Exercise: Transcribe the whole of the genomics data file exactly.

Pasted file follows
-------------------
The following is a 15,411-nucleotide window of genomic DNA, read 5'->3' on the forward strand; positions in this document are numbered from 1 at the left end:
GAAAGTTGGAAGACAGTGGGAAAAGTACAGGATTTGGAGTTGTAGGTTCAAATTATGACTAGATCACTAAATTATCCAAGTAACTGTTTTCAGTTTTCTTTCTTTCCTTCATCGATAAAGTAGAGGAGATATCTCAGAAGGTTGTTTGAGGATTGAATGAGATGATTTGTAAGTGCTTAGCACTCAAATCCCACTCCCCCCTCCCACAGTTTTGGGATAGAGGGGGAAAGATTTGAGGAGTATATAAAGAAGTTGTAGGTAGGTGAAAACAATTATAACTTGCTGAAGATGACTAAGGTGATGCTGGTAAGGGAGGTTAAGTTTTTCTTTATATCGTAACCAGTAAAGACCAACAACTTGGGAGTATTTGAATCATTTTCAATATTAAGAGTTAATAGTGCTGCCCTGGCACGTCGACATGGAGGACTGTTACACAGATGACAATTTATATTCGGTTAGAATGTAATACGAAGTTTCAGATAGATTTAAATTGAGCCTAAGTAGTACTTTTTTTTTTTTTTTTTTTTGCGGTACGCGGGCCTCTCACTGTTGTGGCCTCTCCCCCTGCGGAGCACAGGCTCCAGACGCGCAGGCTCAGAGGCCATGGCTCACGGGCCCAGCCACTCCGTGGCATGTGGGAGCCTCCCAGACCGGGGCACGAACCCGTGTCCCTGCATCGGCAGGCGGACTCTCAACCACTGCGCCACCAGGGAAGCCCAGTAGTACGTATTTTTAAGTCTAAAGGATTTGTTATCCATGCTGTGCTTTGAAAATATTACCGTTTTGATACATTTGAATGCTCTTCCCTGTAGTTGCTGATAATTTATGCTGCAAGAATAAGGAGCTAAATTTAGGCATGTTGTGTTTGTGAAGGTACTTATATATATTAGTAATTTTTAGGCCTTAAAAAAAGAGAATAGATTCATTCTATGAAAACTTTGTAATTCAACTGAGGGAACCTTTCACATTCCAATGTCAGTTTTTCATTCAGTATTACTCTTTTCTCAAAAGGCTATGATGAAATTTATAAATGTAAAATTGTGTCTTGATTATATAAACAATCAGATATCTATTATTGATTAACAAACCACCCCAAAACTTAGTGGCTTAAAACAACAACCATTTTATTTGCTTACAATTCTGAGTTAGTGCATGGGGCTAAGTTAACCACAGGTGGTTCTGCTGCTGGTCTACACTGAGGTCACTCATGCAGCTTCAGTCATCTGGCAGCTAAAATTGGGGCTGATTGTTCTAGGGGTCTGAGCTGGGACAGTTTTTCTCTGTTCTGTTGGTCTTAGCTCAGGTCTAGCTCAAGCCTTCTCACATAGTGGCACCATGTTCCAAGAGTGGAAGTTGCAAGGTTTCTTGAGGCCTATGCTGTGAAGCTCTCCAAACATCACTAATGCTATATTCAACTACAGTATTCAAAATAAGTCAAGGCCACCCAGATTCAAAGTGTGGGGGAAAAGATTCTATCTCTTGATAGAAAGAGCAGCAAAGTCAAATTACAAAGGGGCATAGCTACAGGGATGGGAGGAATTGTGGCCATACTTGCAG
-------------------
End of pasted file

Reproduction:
The following is a 15,411-nucleotide window of genomic DNA, read 5'->3' on the forward strand; positions in this document are numbered from 1 at the left end:
GAAAGTTGGAAGACAGTGGGAAAAGTACAGGATTTGGAGTTGTAGGTTCAAATTATGACTAGATCACTAAATTATCCAAGTAACTGTTTTCAGTTTTCTTTCTTTCCTTCATCGATAAAGTAGAGGAGATATCTCAGAAGGTTGTTTGAGGATTGAATGAGATGATTTGTAAGTGCTTAGCACTCAAATCCCACTCCCCCCTCCCACAGTTTTGGGATAGAGGGGGAAAGATTTGAGGAGTATATAAAGAAGTTGTAGGTAGGTGAAAACAATTATAACTTGCTGAAGATGACTAAGGTGATGCTGGTAAGGGAGGTTAAGTTTTTCTTTATATCGTAACCAGTAAAGACCAACAACTTGGGAGTATTTGAATCATTTTCAATATTAAGAGTTAATAGTGCTGCCCTGGCACGTCGACATGGAGGACTGTTACACAGATGACAATTTATATTCGGTTAGAATGTAATACGAAGTTTCAGATAGATTTAAATTGAGCCTAAGTAGTACTTTTTTTTTTTTTTTTTTTTGCGGTACGCGGGCCTCTCACTGTTGTGGCCTCTCCCCCTGCGGAGCACAGGCTCCAGACGCGCAGGCTCAGAGGCCATGGCTCACGGGCCCAGCCACTCCGTGGCATGTGGGAGCCTCCCAGACCGGGGCACGAACCCGTGTCCCTGCATCGGCAGGCGGACTCTCAACCACTGCGCCACCAGGGAAGCCCAGTAGTACGTATTTTTAAGTCTAAAGGATTTGTTATCCATGCTGTGCTTTGAAAATATTACCGTTTTGATACATTTGAATGCTCTTCCCTGTAGTTGCTGATAATTTATGCTGCAAGAATAAGGAGCTAAATTTAGGCATGTTGTGTTTGTGAAGGTACTTATATATATTAGTAATTTTTAGGCCTTAAAAAAAGAGAATAGATTCATTCTATGAAAACTTTGTAATTCAACTGAGGGAACCTTTCACATTCCAATGTCAGTTTTTCATTCAGTATTACTCTTTTCTCAAAAGGCTATGATGAAATTTATAAATGTAAAATTGTGTCTTGATTATATAAACAATCAGATATCTATTATTGATTAACAAACCACCCCAAAACTTAGTGGCTTAAAACAACAACCATTTTATTTGCTTACAATTCTGAGTTAGTGCATGGGGCTAAGTTAACCACAGGTGGTTCTGCTGCTGGTCTACACTGAGGTCACTCATGCAGCTTCAGTCATCTGGCAGCTAAAATTGGGGCTGATTGTTCTAGGGGTCTGAGCTGGGACAGTTTTTCTCTGTTCTGTTGGTCTTAGCTCAGGTCTAGCTCAAGCCTTCTCACATAGTGGCACCATGTTCCAAGAGTGGAAGTTGCAAGGTTTCTTGAGGCCTATGCTGTGAAGCTCTCCAAACATCACTAATGCTATATTCAACTACAGTATTCAAAATAAGTCAAGGCCACCCAGATTCAAAGTGTGGGGGAAAAGATTCTATCTCTTGATAGAAAGAGCAGCAAAGTCAAATTACAAAGGGGCATAGCTACAGGGATGGGAGGAATTGTGGCCATACTTGCAG